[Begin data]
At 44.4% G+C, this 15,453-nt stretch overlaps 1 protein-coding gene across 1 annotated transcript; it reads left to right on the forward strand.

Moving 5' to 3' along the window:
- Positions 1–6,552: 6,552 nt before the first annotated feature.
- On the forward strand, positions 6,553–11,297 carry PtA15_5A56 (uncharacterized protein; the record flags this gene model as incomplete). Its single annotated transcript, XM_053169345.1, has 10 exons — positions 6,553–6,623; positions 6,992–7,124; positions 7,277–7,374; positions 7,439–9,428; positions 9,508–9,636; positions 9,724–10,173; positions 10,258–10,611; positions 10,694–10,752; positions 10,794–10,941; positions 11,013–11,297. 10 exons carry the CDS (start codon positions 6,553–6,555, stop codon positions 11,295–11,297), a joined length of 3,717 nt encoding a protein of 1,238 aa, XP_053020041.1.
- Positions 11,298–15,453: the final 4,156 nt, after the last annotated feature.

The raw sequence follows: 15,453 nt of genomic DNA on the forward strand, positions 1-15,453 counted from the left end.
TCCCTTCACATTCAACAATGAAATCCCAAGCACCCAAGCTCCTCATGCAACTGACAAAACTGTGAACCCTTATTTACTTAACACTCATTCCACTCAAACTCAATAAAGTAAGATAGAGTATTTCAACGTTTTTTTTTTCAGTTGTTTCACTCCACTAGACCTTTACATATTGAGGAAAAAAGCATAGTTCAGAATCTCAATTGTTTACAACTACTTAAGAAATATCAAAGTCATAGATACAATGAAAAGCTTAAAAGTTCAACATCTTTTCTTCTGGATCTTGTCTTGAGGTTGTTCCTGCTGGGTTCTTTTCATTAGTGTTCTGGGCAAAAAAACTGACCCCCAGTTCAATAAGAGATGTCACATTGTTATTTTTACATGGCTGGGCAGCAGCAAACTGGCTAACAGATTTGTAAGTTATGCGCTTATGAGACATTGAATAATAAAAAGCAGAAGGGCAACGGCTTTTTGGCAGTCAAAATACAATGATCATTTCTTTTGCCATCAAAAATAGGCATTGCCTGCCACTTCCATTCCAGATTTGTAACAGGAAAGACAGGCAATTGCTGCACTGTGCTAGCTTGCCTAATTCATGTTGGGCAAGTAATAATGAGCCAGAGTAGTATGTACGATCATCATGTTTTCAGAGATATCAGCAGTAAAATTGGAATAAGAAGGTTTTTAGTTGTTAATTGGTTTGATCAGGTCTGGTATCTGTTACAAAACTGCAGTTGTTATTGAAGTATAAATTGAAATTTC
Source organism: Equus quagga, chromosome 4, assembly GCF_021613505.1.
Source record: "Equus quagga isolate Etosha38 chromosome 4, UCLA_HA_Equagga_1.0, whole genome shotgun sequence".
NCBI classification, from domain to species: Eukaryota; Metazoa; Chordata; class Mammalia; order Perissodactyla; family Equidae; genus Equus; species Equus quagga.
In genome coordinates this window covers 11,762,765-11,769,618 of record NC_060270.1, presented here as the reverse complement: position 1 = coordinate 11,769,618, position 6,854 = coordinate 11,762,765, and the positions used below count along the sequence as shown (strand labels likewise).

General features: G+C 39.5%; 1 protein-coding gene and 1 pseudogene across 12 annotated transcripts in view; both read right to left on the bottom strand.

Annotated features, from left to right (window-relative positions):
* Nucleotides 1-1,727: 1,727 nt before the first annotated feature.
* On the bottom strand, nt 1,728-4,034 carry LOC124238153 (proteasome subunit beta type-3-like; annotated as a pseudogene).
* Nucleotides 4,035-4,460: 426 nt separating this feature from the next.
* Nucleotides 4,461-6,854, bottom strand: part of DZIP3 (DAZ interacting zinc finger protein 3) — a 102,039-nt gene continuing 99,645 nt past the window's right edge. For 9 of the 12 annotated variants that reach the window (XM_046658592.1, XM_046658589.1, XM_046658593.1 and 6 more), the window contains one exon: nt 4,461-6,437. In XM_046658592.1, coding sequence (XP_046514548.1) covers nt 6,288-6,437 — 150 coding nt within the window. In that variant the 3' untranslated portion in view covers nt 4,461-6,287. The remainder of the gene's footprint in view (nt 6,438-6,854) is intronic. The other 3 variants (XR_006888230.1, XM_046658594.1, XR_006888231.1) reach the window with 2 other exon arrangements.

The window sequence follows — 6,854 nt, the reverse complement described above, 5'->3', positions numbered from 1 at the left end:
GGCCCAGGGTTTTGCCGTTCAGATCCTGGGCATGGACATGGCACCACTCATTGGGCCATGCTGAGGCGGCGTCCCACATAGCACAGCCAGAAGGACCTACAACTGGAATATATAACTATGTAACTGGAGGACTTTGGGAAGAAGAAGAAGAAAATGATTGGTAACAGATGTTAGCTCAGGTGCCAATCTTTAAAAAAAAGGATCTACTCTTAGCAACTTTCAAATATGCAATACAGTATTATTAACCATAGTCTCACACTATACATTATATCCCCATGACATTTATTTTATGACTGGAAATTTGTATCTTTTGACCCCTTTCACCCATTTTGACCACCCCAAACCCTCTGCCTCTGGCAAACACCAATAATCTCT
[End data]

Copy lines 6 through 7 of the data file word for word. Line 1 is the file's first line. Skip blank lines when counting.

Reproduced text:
The raw sequence follows: 15,453 nt of genomic DNA on the forward strand, positions 1-15,453 counted from the left end.
TCCCTTCACATTCAACAATGAAATCCCAAGCACCCAAGCTCCTCATGCAACTGACAAAACTGTGAACCCTTATTTACTTAACACTCATTCCACTCAAACTCAATAAAGTAAGATAGAGTATTTCAACGTTTTTTTTTTCAGTTGTTTCACTCCACTAGACCTTTACATATTGAGGAAAAAAGCATAGTTCAGAATCTCAATTGTTTACAACTACTTAAGAAATATCAAAGTCATAGATACAATGAAAAGCTTAAAAGTTCAACATCTTTTCTTCTGGATCTTGTCTTGAGGTTGTTCCTGCTGGGTTCTTTTCATTAGTGTTCTGGGCAAAAAAACTGACCCCCAGTTCAATAAGAGATGTCACATTGTTATTTTTACATGGCTGGGCAGCAGCAAACTGGCTAACAGATTTGTAAGTTATGCGCTTATGAGACATTGAATAATAAAAAGCAGAAGGGCAACGGCTTTTTGGCAGTCAAAATACAATGATCATTTCTTTTGCCATCAAAAATAGGCATTGCCTGCCACTTCCATTCCAGATTTGTAACAGGAAAGACAGGCAATTGCTGCACTGTGCTAGCTTGCCTAATTCATGTTGGGCAAGTAATAATGAGCCAGAGTAGTATGTACGATCATCATGTTTTCAGAGATATCAGCAGTAAAATTGGAATAAGAAGGTTTTTAGTTGTTAATTGGTTTGATCAGGTCTGGTATCTGTTACAAAACTGCAGTTGTTATTGAAGTATAAATTGAAATTTC